Bunka no Kenkyu: Revival of Queen Leyak is a terribly paced, incoherent, incomplete mess of a visual novel.
Take a moment to really appreciate that title. I’ve said it before and I’ll say it again, VNs with ridiculously long or confusing titles are consistently garbage. This was a specimen that I grabbed during a Steam sale knowing full well that I was about to dive headfirst into sheer disappointment, and I was still let down.
Revival’s biggest issue is definitely the pacing, far and away. You start the story hiking around the jungles of Bali with a school group that, I kid you not, is trying to hunt down pages of a Balinese witch’s necronomicon. Everybody is in school uniforms for reasons the main character Tetsuro insists we shouldn’t worry about (read: the artist couldn’t be bothered to draw multiple designs) and we’re given brief blurbs about the other characters that read like the most basic gathering of anime tropes you could imagine. There’s the saintly big sister-type of girl you have a crush on, the tsundere childhood best friend, the hot teacher, the cute little sister, and the obnoxious guy friend. Sophia’s about the only original character around, and she’s just a walking Australian stereotype. On this journey you suddenly encounter a leyak (literally, “bad magic”) witch that demands you leave her jungle or else, and right as she’s about to kill you-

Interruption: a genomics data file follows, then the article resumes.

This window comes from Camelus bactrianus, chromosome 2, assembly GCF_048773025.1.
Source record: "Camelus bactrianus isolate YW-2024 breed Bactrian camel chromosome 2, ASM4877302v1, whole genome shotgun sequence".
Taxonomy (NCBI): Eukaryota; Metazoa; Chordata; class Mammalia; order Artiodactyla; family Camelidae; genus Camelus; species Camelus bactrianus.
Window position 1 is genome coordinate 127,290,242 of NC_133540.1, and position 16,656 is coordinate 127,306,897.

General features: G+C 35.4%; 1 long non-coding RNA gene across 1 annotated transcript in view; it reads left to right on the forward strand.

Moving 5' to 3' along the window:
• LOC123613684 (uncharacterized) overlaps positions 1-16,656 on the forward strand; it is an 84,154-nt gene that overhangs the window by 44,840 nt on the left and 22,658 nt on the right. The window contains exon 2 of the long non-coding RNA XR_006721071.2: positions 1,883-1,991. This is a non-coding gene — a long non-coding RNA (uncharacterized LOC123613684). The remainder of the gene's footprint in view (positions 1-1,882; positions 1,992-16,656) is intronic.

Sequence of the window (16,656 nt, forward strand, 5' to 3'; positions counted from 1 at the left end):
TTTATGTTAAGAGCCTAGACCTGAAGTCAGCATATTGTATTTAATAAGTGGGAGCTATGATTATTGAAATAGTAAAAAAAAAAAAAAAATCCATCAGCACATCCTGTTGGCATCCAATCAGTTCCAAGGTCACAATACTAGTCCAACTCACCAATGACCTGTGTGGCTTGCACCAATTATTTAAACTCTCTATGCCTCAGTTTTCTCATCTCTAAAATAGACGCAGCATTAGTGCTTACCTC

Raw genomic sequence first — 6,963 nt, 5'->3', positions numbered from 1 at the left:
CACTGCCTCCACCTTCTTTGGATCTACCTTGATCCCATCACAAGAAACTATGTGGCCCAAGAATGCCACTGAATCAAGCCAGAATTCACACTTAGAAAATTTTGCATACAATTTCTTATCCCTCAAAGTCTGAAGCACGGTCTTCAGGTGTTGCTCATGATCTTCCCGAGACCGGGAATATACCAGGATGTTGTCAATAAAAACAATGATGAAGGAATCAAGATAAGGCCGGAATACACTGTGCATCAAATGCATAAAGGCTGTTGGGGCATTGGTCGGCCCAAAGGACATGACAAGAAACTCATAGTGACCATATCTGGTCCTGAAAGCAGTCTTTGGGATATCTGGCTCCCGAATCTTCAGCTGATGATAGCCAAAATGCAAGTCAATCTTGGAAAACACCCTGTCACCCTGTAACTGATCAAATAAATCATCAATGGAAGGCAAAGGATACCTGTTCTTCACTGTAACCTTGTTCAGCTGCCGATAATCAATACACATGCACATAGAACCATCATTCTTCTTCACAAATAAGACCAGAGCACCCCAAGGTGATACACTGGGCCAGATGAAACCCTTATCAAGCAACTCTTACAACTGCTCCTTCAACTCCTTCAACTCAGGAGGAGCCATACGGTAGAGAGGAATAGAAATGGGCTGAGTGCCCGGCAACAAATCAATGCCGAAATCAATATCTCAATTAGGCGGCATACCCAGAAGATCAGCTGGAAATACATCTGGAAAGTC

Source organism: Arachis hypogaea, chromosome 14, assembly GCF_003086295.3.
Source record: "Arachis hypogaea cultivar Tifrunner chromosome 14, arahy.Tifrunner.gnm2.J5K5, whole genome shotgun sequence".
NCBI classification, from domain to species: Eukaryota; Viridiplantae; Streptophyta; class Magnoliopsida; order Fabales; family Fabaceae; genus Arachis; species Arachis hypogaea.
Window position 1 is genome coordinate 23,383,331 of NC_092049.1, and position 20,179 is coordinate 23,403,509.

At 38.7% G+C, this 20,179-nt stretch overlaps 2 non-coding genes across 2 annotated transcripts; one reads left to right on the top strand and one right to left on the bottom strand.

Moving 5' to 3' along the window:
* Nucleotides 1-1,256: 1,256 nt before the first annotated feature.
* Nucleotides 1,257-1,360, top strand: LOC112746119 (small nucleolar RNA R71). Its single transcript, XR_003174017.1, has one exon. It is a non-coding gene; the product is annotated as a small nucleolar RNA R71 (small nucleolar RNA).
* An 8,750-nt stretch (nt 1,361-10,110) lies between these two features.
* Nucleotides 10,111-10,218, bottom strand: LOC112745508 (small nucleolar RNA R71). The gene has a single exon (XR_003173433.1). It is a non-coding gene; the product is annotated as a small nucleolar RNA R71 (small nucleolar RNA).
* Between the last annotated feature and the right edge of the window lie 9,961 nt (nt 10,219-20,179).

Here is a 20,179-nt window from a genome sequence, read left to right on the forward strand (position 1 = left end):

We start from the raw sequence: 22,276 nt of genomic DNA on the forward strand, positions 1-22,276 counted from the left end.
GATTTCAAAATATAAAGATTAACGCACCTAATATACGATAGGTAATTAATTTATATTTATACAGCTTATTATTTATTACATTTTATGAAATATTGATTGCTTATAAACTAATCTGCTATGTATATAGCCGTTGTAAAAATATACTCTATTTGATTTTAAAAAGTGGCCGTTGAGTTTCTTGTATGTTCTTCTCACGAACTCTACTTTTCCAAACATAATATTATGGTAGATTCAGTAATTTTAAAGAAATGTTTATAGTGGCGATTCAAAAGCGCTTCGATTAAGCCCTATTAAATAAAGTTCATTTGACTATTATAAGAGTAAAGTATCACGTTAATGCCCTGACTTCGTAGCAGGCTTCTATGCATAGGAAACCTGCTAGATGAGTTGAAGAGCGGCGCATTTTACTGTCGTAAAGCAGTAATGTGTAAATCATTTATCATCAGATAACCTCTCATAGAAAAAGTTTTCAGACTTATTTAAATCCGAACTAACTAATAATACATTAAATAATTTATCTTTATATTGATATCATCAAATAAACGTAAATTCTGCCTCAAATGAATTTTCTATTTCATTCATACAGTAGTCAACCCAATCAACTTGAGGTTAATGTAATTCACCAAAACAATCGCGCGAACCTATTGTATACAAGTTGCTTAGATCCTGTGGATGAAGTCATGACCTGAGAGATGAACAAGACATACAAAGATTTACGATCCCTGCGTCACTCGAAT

You wake up from a dream. Surprise!
Honestly, the prophetic dream trope isn’t something that I really hate, provided it’s somewhat subtle and doesn’t take too much time to get through or set you back too far in the story. Revival’s dream sequence, unfortunately, took up the first 25 minutes of my readthrough, and sets you back what was at least weeks or months before the dream takes place. It’s so far back in time, in fact, that you haven’t even started school in Indonesia yet and therefore haven’t met any of the characters from the jungle trip except your little sister. That means you’re spending the rest of Act 1 just waiting for the story to catch back up to where you started at the beginning. The VN has invested all this time and energy getting the reader excited for a mysterious journey through the jungle and could have explained their reasons for being here with a few brief flashbacks interspersed between moments of deranged animals and mysterious poison. Storytelling like this keeps the energy consistently building but gives the readers a few breaks so they’re not constantly on edge. Instead, Revival showcases the best part of its performance in the first half an hour and then expects you to stick around for over an hour more for weak slice of life drivel. It’s like starting a piano concert with a classically-trained Polish artist who can flawlessly play Chopin, and then expecting the audience to be just as enthused by two dozen youngsters coming afterwards who alternate between chopsticks and hot cross buns. Incidentally the music was pretty mediocre, but I digress.